World Religions

Unitarian Universalism

Unitarian Universalism (UU or UUism) is a theologically liberal, inclusive belief system. The name resulted from the consolidation of the Unitarian and Universalist denominations in 1961. Unitarian Universalists claim a theological orientation that aspires to creativity, freedom, and compassion with respect for diversity and interconnectedness as well as encouraging spiritual growth and justice-making through worship, fellowship, personal experience, social action, and education. The free and responsible search for truth and meaning serves as a touchstone for Unitarian Universalists. The term "Unitarian Universalism" overlaps with Unitarianism and Universalism, though properly speaking the latter two terms refer historically to separate movements.
The Unitarian Universalist Association (UUA), founded in 1961 as a consolidation of the American Unitarian Association and the Universalist Church in America, is headquartered in Boston, Massachusetts, and serves churches in North America. It is the largest public expression of the religion in the world. The UUA represents more than 1,000 member congregations that collectively include more than 217,000 members. Unitarian Universalists follow a congregational model of church governance, in which power to call ministers and make other decisions involving worship, theology and day-to-day church management take place at the local level. The denominational headquarters in Boston in turn provides services for congregations that can more effectively be handled through joint efforts. Founded in 1995, the International Council of Unitarians and Universalists (ICUU) serves congregations throughout the world.
Both Unitarianism and Universalism trace their roots to Christian Protestantism. Many UUs appreciate and value aspects of Christian and Jewish spirituality, but the extent to which the elements of any particular faith tradition are incorporated into one's personal spiritual practices is a matter of personal choice in keeping with UU's creedless, non-dogmatic approach to spirituality and faith development. Even before the Unitarian and Universalist movements combined their efforts at the continental level, the theological significance of Unitarianism and Universalism expanded beyond the traditional understanding of these terms.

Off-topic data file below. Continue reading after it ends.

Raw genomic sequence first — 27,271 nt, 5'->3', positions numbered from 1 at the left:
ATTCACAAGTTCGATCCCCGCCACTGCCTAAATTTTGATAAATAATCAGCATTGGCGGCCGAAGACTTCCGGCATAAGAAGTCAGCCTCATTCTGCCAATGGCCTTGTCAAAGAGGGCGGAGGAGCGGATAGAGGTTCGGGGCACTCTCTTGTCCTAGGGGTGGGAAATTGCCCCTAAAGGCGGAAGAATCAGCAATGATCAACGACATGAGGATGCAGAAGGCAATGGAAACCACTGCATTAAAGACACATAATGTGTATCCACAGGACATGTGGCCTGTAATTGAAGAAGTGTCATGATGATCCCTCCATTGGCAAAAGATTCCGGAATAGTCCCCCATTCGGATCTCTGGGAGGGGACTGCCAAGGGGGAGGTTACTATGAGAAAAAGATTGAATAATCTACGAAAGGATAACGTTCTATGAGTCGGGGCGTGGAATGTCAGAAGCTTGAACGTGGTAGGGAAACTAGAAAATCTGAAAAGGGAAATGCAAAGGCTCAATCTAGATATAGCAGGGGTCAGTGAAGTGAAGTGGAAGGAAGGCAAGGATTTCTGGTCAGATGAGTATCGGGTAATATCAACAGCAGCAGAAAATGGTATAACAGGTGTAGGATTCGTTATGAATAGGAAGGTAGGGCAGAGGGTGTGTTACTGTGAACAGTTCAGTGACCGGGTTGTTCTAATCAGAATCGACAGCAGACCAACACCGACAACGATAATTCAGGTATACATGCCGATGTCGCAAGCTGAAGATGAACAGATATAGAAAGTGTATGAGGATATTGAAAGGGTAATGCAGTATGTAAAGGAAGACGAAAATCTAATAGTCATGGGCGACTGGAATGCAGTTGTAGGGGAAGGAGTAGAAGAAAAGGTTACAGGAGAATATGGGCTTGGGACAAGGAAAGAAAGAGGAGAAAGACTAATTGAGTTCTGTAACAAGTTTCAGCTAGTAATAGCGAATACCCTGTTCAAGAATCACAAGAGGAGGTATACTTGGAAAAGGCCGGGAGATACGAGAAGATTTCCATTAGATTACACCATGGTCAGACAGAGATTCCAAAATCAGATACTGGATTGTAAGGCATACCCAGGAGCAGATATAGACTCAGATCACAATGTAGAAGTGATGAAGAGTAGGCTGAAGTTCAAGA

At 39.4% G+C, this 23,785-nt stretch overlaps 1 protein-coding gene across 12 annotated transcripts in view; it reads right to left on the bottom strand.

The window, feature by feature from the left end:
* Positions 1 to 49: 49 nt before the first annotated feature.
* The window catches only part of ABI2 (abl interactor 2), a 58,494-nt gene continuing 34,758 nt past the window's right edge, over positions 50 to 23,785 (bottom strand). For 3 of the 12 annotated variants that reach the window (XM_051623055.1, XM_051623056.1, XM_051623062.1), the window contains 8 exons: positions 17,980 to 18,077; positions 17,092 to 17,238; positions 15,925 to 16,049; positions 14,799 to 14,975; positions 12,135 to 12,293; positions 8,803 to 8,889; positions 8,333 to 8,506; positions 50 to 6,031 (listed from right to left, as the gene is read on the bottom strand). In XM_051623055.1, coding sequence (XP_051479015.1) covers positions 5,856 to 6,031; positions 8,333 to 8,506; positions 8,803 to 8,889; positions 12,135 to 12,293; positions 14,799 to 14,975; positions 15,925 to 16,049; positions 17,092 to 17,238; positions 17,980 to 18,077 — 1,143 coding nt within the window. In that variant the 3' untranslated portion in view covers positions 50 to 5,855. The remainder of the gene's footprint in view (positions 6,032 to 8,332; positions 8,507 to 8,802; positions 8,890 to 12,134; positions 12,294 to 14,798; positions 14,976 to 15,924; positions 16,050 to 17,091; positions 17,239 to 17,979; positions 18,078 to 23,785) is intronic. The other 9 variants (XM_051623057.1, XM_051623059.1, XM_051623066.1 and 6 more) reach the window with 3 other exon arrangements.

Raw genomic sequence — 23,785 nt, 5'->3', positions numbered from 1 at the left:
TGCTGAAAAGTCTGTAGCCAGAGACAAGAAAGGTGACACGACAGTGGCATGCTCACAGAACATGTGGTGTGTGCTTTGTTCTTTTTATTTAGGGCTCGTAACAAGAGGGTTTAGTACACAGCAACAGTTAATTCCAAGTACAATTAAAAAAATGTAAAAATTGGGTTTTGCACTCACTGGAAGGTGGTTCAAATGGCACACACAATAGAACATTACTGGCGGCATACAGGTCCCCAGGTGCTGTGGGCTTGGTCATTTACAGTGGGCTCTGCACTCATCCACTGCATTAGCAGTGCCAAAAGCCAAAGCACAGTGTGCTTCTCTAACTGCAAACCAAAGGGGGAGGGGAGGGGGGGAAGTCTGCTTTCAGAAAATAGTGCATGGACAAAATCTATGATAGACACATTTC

Unitarian Universalism History

Traditionally, Unitarianism is a form of Christianity. The term may refer to any belief about the nature of Jesus that affirms God as a singular entity and rejects the doctrine of the Trinity. Unitarianism was rebuffed by orthodox Christianity at the First Council of Nicaea in 325, but it resurfaced subsequently in Church history. Unitarian churches were formally established in Transylvania and Poland (by the Socinians) in the 16th Century. Michael Servetus, a Spanish proto-Unitarian, was burned at the stake in Geneva, in 1553, on the orders of John Calvin. Universalism started as a separate Christian "heresy," with its own long history. It also can be traced deep into Christian past, beginning with the earliest Church scholars. Both Origen and St. Gregory of Nyssa preached its essentials. Universalism denies the doctrine of eternal damnation; instead, it proclaims a loving God who will redeem all souls. In 1793, Universalism emerged as a particular denomination in the United States, eventually called the Universalist Church of America.